A dying man hires the services of a cannibal; a customs official insults a world-class sculptor; a farmer complains that low-flying bombers are killing his chickens; two rock groups claim the same name; a monkey takes a selfie; and a minister with mail-order credentials performs a wedding. The resulting court cases (and sixteen others) serve to introduce a wide range of philosophical notions (such as libertarianism, speciesism, and speech acts).
Next, a subway employee draws a revolutionary map; a mountain loses its name; a strange cineplex puts people in each others' movies; the art museums of Madrid loom over neighboring buildings; a nautical chart guides seamen into a Connecticut port; and Jerusalem stands "due north" of the Mediterranean. These maps (twenty-three in all), whether real or imaginary, introduce yet other philosophical notions (such as pragmatism, universals, and paradigms). Along the way in both sections, we meet a wide range of thinkers, from Plato to Aquinas to Hume to Kant to Searle.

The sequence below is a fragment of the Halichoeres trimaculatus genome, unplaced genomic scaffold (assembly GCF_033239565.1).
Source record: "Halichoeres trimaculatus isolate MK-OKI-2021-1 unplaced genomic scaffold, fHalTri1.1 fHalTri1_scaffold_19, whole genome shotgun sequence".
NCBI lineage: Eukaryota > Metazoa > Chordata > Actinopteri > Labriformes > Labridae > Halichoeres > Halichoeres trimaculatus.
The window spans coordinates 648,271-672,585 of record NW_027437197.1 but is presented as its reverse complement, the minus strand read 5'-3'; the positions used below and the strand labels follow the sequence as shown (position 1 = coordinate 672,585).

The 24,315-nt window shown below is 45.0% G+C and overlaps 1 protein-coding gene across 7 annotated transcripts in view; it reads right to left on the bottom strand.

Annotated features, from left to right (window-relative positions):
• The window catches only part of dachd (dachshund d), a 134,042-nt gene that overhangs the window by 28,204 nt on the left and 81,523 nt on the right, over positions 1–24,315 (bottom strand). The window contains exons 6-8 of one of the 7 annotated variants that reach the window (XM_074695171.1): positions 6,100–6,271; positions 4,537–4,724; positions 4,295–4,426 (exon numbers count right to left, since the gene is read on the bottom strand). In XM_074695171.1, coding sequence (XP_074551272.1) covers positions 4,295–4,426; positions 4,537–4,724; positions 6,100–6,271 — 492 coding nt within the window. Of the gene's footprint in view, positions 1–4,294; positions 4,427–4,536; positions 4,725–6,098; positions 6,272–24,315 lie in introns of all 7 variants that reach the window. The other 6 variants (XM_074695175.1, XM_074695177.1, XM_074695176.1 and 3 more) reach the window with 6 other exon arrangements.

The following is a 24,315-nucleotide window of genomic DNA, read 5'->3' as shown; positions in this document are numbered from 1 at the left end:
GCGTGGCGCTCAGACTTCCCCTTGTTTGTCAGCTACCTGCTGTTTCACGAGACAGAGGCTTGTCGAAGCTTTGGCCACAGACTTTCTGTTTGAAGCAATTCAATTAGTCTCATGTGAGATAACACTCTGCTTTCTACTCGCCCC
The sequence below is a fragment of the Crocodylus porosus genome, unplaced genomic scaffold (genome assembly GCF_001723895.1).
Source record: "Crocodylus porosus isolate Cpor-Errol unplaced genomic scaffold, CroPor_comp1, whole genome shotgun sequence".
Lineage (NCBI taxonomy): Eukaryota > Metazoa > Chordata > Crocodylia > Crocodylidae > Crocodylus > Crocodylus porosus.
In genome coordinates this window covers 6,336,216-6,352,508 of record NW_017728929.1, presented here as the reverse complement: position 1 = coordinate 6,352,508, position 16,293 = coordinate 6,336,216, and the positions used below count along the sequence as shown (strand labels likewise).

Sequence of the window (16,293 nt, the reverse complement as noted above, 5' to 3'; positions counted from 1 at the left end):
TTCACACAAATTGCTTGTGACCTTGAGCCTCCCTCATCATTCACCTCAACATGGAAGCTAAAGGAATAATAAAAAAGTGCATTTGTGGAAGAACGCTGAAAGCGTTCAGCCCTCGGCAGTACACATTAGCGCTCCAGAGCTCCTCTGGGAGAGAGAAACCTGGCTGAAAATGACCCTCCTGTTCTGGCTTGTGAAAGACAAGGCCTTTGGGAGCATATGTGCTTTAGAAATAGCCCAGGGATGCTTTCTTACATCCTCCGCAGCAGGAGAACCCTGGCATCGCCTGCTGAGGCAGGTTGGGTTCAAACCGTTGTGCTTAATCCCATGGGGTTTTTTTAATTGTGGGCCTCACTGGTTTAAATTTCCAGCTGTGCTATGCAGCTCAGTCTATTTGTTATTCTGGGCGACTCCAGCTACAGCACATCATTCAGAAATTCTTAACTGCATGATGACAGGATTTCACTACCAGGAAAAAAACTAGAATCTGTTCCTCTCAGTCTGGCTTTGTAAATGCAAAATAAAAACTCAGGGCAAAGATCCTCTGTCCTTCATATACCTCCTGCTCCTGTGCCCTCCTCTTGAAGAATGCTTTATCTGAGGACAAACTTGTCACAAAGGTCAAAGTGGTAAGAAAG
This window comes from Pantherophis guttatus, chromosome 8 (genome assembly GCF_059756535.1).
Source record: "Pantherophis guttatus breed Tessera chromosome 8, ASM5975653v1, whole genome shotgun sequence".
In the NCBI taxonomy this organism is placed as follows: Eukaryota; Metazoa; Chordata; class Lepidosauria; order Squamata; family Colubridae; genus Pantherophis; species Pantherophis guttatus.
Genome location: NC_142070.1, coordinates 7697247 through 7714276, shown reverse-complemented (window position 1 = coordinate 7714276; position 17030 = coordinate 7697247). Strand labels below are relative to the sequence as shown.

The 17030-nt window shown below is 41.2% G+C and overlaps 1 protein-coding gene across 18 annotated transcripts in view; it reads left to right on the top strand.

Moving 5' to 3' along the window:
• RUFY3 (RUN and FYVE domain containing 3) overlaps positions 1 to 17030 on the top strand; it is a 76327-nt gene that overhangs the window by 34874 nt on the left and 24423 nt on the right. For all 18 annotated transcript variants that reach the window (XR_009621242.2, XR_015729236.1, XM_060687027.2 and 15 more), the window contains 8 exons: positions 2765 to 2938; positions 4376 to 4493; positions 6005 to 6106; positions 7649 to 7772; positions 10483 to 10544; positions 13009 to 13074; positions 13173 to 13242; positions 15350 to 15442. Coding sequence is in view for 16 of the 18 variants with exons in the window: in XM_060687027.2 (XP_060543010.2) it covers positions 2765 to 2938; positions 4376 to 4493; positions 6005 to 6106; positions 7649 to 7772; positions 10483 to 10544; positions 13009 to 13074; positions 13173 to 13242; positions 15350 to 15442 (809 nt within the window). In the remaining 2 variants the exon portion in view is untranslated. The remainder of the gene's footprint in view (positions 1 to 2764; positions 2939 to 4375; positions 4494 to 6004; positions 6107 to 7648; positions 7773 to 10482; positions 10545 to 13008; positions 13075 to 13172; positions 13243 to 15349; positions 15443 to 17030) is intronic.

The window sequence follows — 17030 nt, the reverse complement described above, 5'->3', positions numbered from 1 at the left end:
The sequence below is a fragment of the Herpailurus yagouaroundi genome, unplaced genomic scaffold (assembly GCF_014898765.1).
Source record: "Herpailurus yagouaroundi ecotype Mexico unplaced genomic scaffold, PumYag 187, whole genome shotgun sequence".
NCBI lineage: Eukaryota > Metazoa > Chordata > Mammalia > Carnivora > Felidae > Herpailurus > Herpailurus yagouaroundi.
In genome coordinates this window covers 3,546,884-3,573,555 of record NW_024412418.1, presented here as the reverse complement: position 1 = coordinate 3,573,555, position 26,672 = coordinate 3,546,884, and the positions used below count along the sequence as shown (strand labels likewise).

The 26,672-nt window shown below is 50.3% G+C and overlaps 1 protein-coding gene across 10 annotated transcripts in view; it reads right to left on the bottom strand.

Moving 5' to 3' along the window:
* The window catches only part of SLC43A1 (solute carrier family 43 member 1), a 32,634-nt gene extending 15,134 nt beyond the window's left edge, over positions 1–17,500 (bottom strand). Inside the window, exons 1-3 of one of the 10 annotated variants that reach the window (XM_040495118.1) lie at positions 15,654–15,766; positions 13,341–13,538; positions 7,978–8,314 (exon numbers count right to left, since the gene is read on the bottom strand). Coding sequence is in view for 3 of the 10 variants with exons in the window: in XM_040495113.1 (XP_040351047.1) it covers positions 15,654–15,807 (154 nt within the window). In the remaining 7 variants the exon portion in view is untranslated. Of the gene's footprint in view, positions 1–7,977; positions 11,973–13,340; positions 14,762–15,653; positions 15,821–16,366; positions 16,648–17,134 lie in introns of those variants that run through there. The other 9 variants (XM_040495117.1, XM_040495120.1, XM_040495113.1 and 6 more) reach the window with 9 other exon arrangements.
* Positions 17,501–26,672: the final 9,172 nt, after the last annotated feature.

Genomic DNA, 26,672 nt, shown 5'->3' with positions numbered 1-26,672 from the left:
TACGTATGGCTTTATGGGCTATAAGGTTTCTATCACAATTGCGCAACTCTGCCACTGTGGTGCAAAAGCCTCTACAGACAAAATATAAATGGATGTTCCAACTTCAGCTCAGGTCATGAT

The explanations and discussion questions are written from a Christian perspective, inviting believers to join in the perennial dialogue with the conviction that if you don't have philosophical and theological positions sorted out, then they will have you.